But during the war the Mackenzie Highway to the northern oil fields and uranium mines was driven through this this territory. The Indians were given highly paid jobs and access to imported food.

Instead of fresh meat, fresh fruit, beans, eggs, and the flesh of fish or birds, they began eating white bread, sugary processed breakfast foods, puddings, sweet biscuits, candy, and chocolate. For the first time cases of pregnancy toxemia began to appear. To quote Dr. Jackson, “So a rising standard of living, and a considerable measure of social security have been accompanied by an increase in the incidence of dental caries and a falling standard of health in pregnant and old people.”

How often, as the cause of a disease is finally explained after patient, complex research, the case for dietary reform is strengthened. Here again I quote from personal experience.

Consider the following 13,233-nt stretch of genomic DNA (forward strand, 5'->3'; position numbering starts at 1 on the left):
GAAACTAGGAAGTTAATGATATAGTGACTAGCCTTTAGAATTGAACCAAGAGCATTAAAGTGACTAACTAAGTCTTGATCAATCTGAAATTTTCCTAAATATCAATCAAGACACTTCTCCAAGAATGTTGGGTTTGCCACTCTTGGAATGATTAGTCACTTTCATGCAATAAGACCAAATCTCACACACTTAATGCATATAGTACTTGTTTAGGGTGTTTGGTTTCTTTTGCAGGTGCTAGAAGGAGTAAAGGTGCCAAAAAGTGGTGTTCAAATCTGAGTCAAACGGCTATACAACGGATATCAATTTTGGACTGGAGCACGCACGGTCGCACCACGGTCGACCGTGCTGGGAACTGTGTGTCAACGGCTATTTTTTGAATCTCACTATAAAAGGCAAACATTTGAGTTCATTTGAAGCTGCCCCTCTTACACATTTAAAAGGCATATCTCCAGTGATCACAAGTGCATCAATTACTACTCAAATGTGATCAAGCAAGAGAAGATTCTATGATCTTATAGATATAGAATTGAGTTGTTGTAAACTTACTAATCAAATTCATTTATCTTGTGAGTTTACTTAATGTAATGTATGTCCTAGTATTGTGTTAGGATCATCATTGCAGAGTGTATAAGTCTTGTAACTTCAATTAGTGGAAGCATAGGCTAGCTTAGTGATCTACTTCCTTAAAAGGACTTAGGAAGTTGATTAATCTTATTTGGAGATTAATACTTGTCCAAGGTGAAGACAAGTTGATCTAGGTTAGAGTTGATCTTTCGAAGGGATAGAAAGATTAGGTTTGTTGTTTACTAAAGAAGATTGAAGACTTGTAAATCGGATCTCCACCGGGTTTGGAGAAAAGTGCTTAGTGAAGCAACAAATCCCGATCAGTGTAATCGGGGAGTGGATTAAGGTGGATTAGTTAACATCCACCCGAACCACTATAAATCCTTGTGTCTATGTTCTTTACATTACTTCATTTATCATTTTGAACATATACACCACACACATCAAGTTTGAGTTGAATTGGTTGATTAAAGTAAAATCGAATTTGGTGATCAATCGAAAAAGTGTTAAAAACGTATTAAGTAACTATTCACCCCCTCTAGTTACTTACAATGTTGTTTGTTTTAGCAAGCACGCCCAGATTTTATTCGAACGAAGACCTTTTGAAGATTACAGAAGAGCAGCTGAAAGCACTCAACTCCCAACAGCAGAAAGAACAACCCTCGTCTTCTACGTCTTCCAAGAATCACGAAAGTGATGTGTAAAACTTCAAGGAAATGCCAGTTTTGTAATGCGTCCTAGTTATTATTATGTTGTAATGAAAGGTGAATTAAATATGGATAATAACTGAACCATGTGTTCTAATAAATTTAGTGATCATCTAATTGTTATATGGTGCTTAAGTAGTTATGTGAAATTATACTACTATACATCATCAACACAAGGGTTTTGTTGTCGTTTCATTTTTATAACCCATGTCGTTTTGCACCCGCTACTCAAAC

In 1959, I attended a tinker woman in her second pregnancy. The tinkers have a social class zero of their own. Their men folk are seldom in constant employment and and so depend on public assistance; they live a hand-to-mouth existence on the cheapest food. Thorough antenatal care in this case was impossible as the woman wouldn’t come to the surgery and was constantly shifting her tent. After having her baby in our hospital, she developed a swinging fever and severe gastrointestinal symptoms. I thought she had gastroenteritis or dysentery and sent her to the isolation hospital. There examination of her blood showed that she was suffering from macrocytic or megaloblastic anemia of pregnancy. In 1961, another tinker, who early in her pregnancy was found to be gravely anemic, proved to be suffering from the same complaint. Both these women improved rapidly on being given tablets of folic acid. This is a vitamin which, as its name suggests, is found in green leaves of vegetables and, to a lesser extent, in wheaten flour; it is easily destroyed by cooking.

Attention to its action was first published by Dr. Lucy Wills in 193810 when she was studying tis megaloblastic anemia in Bombay, among people whose diet consisted mainly of white bread and polished rice. The diet of my tinker patients is probably not much better. Folic acid is essential for the normal production in bone marrow, of the blood’s red cells. Without it cell production becomes abnormal and the circulating red cells progressively fewer.